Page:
The nucleation process is very important. The quality of nucleation directly affects the growth of initial grains. Therefore, it can be said that nucleation is the key factor to improve the quality of silicon ingots. In Ding et al.’s paper , two nucleation modes were mentioned. One was the contact between fused silicon and fused quartz particles, which formed a large number of nucleation cores. This nucleation mode was called "contact nucleation". The other was the gap area between fused quartz particles, which was called "gap nucleation". In this experiment, there were also two kinds of nucleation modes. When the silicon particles in the nucleation layer melt at high temperature, there would be some interspace, which allowed liquid silicon to flow into the interspace and solidify and form bead-like homogeneous seeds to co-crystallize with fused quartz particles. Figure 3 is the bottom morphology after demoulding and Figure 4 is the nucleation process.
3.2. Effect of the Mixed Seeds on the Grain Size
Figure 5 shows the infrared scanning images of B13–B18 silicon blocks in two ingots seeded by different seeds. In comparison, the grains on the left side (Figure 5a) are relatively loose and nonuniform, while the grains on the right side (Figure 5b) are more vertical and uniform. In order to further compare the initial grain size, two silicon ingots were sampled at the bottom of 2 mm, and the grain morphology in the wafer was photographed by digital camera, as shown in Figure 6. From Figure 4 it can be seen that the initial grain size at the bottom of fused quartz seeded ingot in Figure 6a was relatively large, while that at the bottom of mixed seeds seeded ingot in Figure 6b was obviously small. We used Image-Pro analysis software to measure the size of initial grains. According to the statistics on grain size distribution, the average grain size of fused quartz wafers is about 3.36 mm, while that of mixed seeds wafers is about 2.79 mm, the grain size is reduced about 17.0%, and the grain size is more uniform. Generally speaking, fine and uniform grains in the initial stage are beneficial to suppress the growth of dislocations in the later stage, because grain boundaries have a significant blocking effect on the propagation of dislocations , and can better release thermal stress. However, the existence of these grains of different sizes in fused quartz particle-seeded ingots seriously reduces the uniformity of grain size, which is not conducive to the suppression of dislocation in crystals, thus affecting the overall quality of silicon ingots.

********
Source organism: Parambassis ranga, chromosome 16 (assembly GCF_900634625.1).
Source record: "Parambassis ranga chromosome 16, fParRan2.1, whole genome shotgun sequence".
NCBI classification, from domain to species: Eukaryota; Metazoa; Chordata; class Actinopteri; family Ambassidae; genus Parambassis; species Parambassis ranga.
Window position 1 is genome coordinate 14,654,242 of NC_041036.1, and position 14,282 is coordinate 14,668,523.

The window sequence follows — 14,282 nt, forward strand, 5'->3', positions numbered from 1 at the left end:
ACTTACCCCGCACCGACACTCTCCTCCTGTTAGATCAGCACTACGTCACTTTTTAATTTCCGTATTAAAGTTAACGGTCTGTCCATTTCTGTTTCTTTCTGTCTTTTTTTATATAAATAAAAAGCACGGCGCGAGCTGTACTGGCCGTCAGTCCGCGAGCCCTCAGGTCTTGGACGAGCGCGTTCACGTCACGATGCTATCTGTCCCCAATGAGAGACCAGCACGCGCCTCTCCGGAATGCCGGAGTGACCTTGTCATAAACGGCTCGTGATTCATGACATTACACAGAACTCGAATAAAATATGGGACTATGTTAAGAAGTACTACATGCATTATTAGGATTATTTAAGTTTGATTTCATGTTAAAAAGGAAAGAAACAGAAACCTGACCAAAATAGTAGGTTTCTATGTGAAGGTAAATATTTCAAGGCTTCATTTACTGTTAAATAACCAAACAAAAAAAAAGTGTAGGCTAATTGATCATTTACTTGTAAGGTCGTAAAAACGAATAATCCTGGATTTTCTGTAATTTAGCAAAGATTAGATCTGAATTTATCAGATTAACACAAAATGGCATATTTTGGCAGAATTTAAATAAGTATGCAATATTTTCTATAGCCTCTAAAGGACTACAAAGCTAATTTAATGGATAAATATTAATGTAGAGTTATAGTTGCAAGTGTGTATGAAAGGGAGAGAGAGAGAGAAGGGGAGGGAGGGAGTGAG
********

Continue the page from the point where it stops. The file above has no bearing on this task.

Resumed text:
3.3. Effect of the Mixed Seeds on the Minority Carrier Lifetime
Minority carrier lifetime directly affects the conversion efficiency of solar cells. Figure 7 shows minority carrier lifetime maps of B13–B18 squares in ingots seeded by different seeds. The red part in Figure 7 is the low minority carrier lifetime zone, commonly known as the red zone (minority carrier lifetime is less than 2 μs), which is mainly caused by impurity permeation in the crucible, coating and impurities (mainly metallic iron impurities) contained in seeds. Because of too many impurities in the red zone, it cannot be used and needs to be removed and purified in subsequent processes.